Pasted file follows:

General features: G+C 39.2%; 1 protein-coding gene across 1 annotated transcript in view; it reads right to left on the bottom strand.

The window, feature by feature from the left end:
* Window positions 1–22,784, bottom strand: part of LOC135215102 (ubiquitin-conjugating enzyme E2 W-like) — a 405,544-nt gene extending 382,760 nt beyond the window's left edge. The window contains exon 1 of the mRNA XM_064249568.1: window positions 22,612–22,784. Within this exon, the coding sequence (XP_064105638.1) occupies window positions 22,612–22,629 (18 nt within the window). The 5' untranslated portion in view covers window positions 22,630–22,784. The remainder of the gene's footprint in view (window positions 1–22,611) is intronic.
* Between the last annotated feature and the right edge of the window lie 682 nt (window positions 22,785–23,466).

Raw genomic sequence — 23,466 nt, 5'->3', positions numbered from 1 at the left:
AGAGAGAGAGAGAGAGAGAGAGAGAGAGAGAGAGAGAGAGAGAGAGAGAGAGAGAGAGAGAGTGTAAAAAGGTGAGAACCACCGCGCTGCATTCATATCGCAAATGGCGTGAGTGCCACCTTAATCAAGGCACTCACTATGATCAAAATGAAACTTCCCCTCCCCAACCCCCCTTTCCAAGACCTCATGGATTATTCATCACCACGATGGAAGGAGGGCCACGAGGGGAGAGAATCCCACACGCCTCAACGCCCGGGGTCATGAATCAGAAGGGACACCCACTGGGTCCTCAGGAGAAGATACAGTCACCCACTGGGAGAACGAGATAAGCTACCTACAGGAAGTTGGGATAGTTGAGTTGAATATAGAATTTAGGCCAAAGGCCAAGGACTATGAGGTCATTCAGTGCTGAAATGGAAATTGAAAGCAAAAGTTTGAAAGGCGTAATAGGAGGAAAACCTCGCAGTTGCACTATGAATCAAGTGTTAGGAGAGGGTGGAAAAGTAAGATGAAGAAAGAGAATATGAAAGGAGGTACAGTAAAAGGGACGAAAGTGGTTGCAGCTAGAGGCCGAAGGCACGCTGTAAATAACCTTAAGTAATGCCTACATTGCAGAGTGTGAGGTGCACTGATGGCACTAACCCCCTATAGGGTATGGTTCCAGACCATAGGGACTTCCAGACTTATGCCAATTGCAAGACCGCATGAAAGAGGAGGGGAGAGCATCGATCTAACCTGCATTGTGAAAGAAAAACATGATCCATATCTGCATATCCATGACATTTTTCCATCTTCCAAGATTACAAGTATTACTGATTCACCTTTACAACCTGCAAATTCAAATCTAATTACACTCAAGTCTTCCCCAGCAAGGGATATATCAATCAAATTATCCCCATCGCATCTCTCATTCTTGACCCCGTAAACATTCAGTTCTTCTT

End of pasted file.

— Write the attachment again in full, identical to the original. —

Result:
General features: G+C 39.2%; 1 protein-coding gene across 1 annotated transcript in view; it reads right to left on the bottom strand.

The window, feature by feature from the left end:
* Window positions 1–22,784, bottom strand: part of LOC135215102 (ubiquitin-conjugating enzyme E2 W-like) — a 405,544-nt gene extending 382,760 nt beyond the window's left edge. The window contains exon 1 of the mRNA XM_064249568.1: window positions 22,612–22,784. Within this exon, the coding sequence (XP_064105638.1) occupies window positions 22,612–22,629 (18 nt within the window). The 5' untranslated portion in view covers window positions 22,630–22,784. The remainder of the gene's footprint in view (window positions 1–22,611) is intronic.
* Between the last annotated feature and the right edge of the window lie 682 nt (window positions 22,785–23,466).

Raw genomic sequence — 23,466 nt, 5'->3', positions numbered from 1 at the left:
AGAGAGAGAGAGAGAGAGAGAGAGAGAGAGAGAGAGAGAGAGAGAGAGAGAGAGAGAGAGAGTGTAAAAAGGTGAGAACCACCGCGCTGCATTCATATCGCAAATGGCGTGAGTGCCACCTTAATCAAGGCACTCACTATGATCAAAATGAAACTTCCCCTCCCCAACCCCCCTTTCCAAGACCTCATGGATTATTCATCACCACGATGGAAGGAGGGCCACGAGGGGAGAGAATCCCACACGCCTCAACGCCCGGGGTCATGAATCAGAAGGGACACCCACTGGGTCCTCAGGAGAAGATACAGTCACCCACTGGGAGAACGAGATAAGCTACCTACAGGAAGTTGGGATAGTTGAGTTGAATATAGAATTTAGGCCAAAGGCCAAGGACTATGAGGTCATTCAGTGCTGAAATGGAAATTGAAAGCAAAAGTTTGAAAGGCGTAATAGGAGGAAAACCTCGCAGTTGCACTATGAATCAAGTGTTAGGAGAGGGTGGAAAAGTAAGATGAAGAAAGAGAATATGAAAGGAGGTACAGTAAAAGGGACGAAAGTGGTTGCAGCTAGAGGCCGAAGGCACGCTGTAAATAACCTTAAGTAATGCCTACATTGCAGAGTGTGAGGTGCACTGATGGCACTAACCCCCTATAGGGTATGGTTCCAGACCATAGGGACTTCCAGACTTATGCCAATTGCAAGACCGCATGAAAGAGGAGGGGAGAGCATCGATCTAACCTGCATTGTGAAAGAAAAACATGATCCATATCTGCATATCCATGACATTTTTCCATCTTCCAAGATTACAAGTATTACTGATTCACCTTTACAACCTGCAAATTCAAATCTAATTACACTCAAGTCTTCCCCAGCAAGGGATATATCAATCAAATTATCCCCATCGCATCTCTCATTCTTGACCCCGTAAACATTCAGTTCTTCTT